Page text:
“The Ring” means more than just a dead girl crawling out of a well; it can also mean the one ring that you get on your cell phone that’s designed to get you to call back to find out who the caller was—only you’ll end up getting a charge on your next bill
The official name of this scam is the “one ring,” and here is how it works:
Your cell phone rings once. You may not get to the device in time to answer, and you don’t recognize the number and are curious, so you call back. You’re then connected to some chat line or international adult entertainment service.
If you answer the device while it’s still in ring mode, the “caller” will hang up, but you can still get charged simply for answering, even if you don’t call back. ($19.95 fee for an international call, and/or a $9 per minute charge).
The scam works via a computer that randomly sends out thousands of calls to cell phone numbers. And your number may be that lucky number. The Better Business Bureau warns that if your mobile rings once, don’t call back.
Apparently, this scam, committed by crooks called crammers, originates from the Caribbean Islands. If you think you’ve been crammed, contact the BBB as well as your mobile carrier. Review your bill closely for any unauthorized charges.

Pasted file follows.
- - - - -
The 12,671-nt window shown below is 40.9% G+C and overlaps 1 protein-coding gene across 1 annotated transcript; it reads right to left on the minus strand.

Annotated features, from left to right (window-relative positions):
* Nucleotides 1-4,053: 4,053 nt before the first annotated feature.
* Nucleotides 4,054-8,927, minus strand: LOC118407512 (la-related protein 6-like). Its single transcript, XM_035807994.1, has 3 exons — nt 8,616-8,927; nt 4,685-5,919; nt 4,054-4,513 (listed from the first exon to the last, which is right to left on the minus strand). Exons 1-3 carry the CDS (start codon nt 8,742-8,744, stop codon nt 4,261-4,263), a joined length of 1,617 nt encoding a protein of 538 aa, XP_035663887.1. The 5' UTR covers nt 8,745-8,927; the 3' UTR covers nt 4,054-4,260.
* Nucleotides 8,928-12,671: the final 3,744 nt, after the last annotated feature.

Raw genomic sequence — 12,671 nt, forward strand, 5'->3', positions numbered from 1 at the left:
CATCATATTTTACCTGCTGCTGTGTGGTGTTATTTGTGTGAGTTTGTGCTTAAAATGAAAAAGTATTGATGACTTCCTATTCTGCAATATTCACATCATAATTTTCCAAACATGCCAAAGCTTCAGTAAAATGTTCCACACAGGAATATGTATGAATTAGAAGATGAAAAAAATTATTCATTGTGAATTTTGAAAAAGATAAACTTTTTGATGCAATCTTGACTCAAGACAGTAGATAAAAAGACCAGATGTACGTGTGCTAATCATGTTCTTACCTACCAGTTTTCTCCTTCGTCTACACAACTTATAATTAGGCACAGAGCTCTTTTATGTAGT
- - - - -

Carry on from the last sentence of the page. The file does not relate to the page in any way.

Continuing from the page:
What if you want to answer your phone the moment it rings? If you see the following area codes from the incoming call, do not answer (remember, simply answering the call can net you a charge): Jamaica (876), Dominican Republic (809), British Virgin Islands
(284), Antigua (268) and Grenada (473).
There have been thousands of reviewed complaints about this crime, according to the Federal Trade Commission and the Federal Communications Commission. And the crime of cramming is expected to get bigger.